Few punk bands had the tenacious tone of X-Ray Spex. Dirty, raw and shrill, they blew my mind when I first heard "Oh Bondage, Up Yours" on a punk compilation album in late 1995. The thing that got be about "Bondage" was the honking sax. Who puts saxophone in punk music? And bad, poorly performed sax at that; but that was the mystic of it. It was phenomenal because it was so bad.
I had to have more. Immediately. I was able to locate their 1995 sophomore release Conscious Consumer easily, but it was too new wavey, too modern. It reeked of reunion album, as it should - it was.
While I was on the internet in 1995, most people weren't and finding their vintage albums took quite some work. Camelot be damned, I got to know the guys at Record Den in Great Lakes Mall pretty good.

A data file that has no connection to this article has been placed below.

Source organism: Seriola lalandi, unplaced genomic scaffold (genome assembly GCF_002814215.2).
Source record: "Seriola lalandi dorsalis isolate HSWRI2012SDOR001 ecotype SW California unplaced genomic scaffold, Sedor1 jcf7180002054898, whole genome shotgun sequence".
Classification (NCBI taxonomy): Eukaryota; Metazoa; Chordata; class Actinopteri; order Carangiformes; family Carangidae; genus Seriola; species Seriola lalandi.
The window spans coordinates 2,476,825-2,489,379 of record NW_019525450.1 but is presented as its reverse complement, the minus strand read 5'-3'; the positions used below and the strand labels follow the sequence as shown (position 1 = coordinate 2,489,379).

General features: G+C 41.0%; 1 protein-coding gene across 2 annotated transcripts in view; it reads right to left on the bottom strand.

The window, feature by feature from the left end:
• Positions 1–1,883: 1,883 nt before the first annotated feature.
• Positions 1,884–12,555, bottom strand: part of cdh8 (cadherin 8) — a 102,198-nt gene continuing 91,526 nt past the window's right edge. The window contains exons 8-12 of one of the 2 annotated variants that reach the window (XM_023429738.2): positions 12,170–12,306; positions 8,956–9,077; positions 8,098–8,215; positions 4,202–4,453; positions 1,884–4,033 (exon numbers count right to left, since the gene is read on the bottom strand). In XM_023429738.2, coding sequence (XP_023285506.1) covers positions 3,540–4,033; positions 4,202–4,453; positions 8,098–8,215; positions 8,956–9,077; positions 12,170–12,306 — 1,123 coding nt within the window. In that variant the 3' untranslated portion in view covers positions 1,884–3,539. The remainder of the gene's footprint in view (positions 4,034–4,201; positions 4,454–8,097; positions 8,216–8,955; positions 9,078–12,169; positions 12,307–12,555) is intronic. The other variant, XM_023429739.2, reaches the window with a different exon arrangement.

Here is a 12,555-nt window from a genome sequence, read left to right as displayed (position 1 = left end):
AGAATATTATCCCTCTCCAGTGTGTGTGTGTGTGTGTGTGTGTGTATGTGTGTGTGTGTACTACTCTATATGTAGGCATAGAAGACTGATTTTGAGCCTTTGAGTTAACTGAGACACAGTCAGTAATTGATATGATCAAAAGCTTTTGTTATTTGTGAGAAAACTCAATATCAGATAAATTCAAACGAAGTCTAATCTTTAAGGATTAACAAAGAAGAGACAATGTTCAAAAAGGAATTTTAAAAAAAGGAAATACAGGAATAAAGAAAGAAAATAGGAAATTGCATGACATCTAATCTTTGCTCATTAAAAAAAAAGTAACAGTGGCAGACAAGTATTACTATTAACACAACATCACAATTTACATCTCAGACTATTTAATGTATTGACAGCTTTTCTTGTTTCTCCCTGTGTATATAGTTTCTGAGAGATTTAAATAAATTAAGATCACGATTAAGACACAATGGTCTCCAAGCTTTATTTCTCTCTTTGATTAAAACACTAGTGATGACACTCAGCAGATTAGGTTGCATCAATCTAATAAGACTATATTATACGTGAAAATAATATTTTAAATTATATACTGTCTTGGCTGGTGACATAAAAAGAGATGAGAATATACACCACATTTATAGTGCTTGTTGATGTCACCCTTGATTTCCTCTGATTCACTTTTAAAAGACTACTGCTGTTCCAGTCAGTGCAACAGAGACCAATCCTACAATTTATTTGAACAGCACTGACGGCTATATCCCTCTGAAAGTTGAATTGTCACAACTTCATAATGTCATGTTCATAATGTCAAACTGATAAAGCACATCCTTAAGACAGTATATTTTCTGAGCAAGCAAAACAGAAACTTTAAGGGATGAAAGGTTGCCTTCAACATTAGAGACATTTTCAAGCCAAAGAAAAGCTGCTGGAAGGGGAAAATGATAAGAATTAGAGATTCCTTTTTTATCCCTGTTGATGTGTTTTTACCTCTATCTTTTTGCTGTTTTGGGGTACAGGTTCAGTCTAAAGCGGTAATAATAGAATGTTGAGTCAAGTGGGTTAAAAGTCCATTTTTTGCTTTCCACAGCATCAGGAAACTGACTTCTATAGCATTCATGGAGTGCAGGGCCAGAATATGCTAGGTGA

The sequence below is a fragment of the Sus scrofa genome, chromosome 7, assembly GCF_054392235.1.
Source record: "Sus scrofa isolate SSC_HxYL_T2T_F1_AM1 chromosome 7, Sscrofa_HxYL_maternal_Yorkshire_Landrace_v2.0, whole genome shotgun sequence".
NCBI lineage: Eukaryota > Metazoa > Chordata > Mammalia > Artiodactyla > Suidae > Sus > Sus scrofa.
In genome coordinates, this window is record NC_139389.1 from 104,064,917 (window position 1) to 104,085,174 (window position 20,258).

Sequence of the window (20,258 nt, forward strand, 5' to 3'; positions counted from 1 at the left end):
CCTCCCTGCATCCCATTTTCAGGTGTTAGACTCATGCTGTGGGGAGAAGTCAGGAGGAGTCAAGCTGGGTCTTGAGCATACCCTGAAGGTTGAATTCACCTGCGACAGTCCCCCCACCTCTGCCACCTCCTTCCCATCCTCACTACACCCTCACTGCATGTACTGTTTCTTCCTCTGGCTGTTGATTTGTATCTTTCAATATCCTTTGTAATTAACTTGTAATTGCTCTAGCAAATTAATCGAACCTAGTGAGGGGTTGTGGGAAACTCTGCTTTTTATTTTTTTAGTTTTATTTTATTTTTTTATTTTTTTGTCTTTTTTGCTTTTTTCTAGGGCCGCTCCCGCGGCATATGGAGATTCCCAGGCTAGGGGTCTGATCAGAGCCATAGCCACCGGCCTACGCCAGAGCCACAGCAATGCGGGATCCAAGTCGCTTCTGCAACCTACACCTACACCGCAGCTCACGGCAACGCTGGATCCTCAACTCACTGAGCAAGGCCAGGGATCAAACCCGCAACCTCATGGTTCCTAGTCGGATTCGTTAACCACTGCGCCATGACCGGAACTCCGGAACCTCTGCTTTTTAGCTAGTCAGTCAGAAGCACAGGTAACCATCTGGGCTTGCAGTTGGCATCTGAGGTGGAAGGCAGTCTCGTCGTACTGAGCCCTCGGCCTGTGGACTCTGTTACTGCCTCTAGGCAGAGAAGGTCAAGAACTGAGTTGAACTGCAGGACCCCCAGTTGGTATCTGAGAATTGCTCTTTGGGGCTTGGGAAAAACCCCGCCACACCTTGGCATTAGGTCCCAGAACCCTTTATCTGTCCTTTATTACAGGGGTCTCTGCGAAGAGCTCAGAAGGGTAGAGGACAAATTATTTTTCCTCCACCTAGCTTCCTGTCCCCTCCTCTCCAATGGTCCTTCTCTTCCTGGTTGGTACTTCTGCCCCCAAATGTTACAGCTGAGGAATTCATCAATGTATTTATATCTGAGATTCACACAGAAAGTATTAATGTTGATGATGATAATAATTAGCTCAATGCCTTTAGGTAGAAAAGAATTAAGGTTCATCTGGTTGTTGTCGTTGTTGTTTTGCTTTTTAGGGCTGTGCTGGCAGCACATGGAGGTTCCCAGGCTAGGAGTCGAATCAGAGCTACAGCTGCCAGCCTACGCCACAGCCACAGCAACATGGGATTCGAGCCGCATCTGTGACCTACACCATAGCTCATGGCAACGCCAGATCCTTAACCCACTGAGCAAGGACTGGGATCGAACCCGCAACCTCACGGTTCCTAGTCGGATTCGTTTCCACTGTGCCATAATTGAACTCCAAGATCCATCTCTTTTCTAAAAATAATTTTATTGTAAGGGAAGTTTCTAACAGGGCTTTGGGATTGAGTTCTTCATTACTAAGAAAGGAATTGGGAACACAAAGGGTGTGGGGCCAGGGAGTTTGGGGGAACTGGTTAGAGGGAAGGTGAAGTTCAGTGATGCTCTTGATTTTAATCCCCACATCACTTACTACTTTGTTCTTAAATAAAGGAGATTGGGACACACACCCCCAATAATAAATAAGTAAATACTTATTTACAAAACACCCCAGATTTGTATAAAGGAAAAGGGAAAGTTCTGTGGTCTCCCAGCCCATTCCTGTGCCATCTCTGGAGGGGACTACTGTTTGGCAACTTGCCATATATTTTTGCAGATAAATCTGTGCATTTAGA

Eventually I got their debut release, Germ Free Adolescents on CD and I was hooked. Raw, visceral and discordant; they were amazing. More so than the raucous Sex Pistols or the gentile Clash, the embodied the UK punk movement to me.
At this time, I was exploring music at a voracious rate and amassing a collection that would have impressed Rob Gordon. By 1996 the pop punk movement had reached a pinnacle of success; I couldn't stand the sound of Billie Joe chugging away on a happy power chord yapping on about how there was nothing to watch on TV.
Even more annoying were the throngs of Green Day, Offspring and Rancid (the most vile of them all) fans declaring their allegiance as "punks". And they called me the poser for talking about X-Ray or the New York Dolls. My interest in punk music as a whole began to wain, as I was tired of constantly being counter-sold on such mockery.
When it was time to pack for college, all of my music got packed up and shipped - something that didn't happen when I moved back home. Quite a number of amazing things had gotten lost in the shuffle. And so now, not quite 15 years after originally discovering X-Ray Spex, I am happy to have spent a week rediscovering them.